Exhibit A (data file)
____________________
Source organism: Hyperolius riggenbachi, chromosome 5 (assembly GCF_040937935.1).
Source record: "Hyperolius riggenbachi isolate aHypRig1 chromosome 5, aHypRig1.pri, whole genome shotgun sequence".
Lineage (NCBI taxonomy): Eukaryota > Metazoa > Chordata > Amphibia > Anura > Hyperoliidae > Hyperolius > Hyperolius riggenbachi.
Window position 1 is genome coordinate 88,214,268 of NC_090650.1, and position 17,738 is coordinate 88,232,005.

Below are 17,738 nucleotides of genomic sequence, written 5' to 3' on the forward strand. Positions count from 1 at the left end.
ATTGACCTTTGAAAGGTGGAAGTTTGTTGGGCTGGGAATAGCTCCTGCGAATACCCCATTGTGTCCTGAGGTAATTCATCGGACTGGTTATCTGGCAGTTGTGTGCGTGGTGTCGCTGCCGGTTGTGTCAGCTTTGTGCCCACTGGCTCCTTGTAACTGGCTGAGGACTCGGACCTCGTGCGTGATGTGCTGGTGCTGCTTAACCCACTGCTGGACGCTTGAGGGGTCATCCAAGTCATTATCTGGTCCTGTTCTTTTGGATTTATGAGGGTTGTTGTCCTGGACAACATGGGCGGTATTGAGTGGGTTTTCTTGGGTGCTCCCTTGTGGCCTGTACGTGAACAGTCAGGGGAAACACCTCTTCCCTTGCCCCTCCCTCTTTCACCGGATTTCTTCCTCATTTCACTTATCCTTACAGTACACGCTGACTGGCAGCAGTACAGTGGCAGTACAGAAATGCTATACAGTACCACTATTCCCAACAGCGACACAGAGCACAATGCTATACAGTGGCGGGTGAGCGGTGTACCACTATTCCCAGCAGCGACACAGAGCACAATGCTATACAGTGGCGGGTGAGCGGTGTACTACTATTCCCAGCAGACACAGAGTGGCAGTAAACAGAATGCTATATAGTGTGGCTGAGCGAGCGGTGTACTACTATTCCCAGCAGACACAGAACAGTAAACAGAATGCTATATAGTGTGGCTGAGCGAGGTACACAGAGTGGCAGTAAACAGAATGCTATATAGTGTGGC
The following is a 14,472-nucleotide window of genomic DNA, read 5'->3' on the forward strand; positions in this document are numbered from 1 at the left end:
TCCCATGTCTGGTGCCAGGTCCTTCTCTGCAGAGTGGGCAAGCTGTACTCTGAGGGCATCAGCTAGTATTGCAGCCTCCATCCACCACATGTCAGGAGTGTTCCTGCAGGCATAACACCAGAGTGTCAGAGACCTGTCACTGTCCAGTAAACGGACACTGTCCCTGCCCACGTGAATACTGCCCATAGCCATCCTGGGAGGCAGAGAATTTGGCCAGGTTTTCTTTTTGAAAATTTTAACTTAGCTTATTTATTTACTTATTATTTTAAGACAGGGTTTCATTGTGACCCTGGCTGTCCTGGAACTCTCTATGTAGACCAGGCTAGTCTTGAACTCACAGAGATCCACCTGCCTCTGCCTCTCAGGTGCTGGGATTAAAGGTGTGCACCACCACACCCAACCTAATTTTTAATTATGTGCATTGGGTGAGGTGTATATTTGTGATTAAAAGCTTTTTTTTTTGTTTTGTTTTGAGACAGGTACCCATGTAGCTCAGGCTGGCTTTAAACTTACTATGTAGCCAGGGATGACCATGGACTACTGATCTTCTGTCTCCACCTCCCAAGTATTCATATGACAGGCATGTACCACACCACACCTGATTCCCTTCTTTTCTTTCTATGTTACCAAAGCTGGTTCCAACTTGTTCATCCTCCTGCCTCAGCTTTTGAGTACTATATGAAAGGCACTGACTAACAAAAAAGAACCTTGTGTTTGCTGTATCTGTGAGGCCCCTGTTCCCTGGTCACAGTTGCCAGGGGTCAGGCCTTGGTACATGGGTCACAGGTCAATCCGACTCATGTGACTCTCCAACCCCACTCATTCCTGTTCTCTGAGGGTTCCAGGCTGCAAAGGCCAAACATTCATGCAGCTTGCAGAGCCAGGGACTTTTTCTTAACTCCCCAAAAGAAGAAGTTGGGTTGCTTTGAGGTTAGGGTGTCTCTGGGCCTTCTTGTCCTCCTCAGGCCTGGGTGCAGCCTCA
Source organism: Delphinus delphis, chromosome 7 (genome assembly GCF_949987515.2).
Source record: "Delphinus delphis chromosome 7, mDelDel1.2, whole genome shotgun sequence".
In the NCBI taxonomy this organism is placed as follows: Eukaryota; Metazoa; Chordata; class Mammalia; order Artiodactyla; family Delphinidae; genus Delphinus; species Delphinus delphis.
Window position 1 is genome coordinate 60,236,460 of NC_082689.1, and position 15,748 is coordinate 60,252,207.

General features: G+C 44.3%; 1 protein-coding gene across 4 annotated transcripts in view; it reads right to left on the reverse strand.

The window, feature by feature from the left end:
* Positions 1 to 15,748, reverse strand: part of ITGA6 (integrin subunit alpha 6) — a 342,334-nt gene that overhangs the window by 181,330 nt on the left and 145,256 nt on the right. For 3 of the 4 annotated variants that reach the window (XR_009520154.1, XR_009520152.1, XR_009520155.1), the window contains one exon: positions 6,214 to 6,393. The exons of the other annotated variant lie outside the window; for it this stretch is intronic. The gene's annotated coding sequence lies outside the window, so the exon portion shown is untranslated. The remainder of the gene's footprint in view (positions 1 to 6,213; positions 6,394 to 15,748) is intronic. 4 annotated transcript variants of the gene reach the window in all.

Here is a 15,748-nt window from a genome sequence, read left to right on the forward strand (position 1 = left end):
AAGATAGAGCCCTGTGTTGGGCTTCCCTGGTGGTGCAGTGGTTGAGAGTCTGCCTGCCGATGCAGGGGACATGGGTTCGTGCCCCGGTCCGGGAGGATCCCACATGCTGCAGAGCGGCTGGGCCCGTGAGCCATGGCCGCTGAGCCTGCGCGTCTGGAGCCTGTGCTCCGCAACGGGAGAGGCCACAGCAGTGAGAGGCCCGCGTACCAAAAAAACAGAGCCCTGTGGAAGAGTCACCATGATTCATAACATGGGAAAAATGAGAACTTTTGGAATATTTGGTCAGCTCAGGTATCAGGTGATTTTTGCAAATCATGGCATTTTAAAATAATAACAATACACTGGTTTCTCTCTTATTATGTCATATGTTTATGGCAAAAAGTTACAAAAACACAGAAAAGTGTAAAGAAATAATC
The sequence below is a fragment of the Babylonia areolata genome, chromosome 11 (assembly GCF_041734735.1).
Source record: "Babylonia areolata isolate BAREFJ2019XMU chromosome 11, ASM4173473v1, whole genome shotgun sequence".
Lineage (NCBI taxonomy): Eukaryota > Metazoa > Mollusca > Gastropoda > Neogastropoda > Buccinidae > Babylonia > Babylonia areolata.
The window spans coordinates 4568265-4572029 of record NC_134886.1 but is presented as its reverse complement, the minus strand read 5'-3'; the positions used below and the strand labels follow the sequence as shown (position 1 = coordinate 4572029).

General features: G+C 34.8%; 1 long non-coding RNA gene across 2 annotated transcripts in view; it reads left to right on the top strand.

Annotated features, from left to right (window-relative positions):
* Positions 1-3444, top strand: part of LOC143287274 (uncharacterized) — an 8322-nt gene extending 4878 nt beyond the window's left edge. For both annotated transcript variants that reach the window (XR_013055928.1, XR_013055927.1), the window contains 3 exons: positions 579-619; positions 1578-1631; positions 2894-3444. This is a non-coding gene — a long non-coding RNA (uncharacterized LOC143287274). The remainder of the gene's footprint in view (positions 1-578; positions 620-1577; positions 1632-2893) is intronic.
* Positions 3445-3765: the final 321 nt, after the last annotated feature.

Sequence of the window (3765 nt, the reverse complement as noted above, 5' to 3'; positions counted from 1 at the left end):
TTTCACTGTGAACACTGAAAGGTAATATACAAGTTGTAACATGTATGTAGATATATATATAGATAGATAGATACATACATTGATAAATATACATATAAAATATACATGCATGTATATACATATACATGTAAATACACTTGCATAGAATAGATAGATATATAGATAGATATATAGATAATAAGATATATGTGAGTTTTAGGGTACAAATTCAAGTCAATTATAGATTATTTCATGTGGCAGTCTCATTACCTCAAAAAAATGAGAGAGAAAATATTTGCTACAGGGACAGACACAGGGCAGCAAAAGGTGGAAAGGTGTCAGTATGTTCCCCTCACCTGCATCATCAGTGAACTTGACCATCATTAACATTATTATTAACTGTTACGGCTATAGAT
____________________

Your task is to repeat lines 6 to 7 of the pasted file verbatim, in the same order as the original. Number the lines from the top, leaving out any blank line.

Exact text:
ATTGACCTTTGAAAGGTGGAAGTTTGTTGGGCTGGGAATAGCTCCTGCGAATACCCCATTGTGTCCTGAGGTAATTCATCGGACTGGTTATCTGGCAGTTGTGTGCGTGGTGTCGCTGCCGGTTGTGTCAGCTTTGTGCCCACTGGCTCCTTGTAACTGGCTGAGGACTCGGACCTCGTGCGTGATGTGCTGGTGCTGCTTAACCCACTGCTGGACGCTTGAGGGGTCATCCAAGTCATTATCTGGTCCTGTTCTTTTGGATTTATGAGGGTTGTTGTCCTGGACAACATGGGCGGTATTGAGTGGGTTTTCTTGGGTGCTCCCTTGTGGCCTGTACGTGAACAGTCAGGGGAAACACCTCTTCCCTTGCCCCTCCCTCTTTCACCGGATTTCTTCCTCATTTCACTTATCCTTACAGTACACGCTGACTGGCAGCAGTACAGTGGCAGTACAGAAATGCTATACAGTACCACTATTCCCAACAGCGACACAGAGCACAATGCTATACAGTGGCGGGTGAGCGGTGTACCACTATTCCCAGCAGCGACACAGAGCACAATGCTATACAGTGGCGGGTGAGCGGTGTACTACTATTCCCAGCAGACACAGAGTGGCAGTAAACAGAATGCTATATAGTGTGGCTGAGCGAGCGGTGTACTACTATTCCCAGCAGACACAGAACAGTAAACAGAATGCTATATAGTGTGGCTGAGCGAGGTACACAGAGTGGCAGTAAACAGAATGCTATATAGTGTGGC
The following is a 14,472-nucleotide window of genomic DNA, read 5'->3' on the forward strand; positions in this document are numbered from 1 at the left end: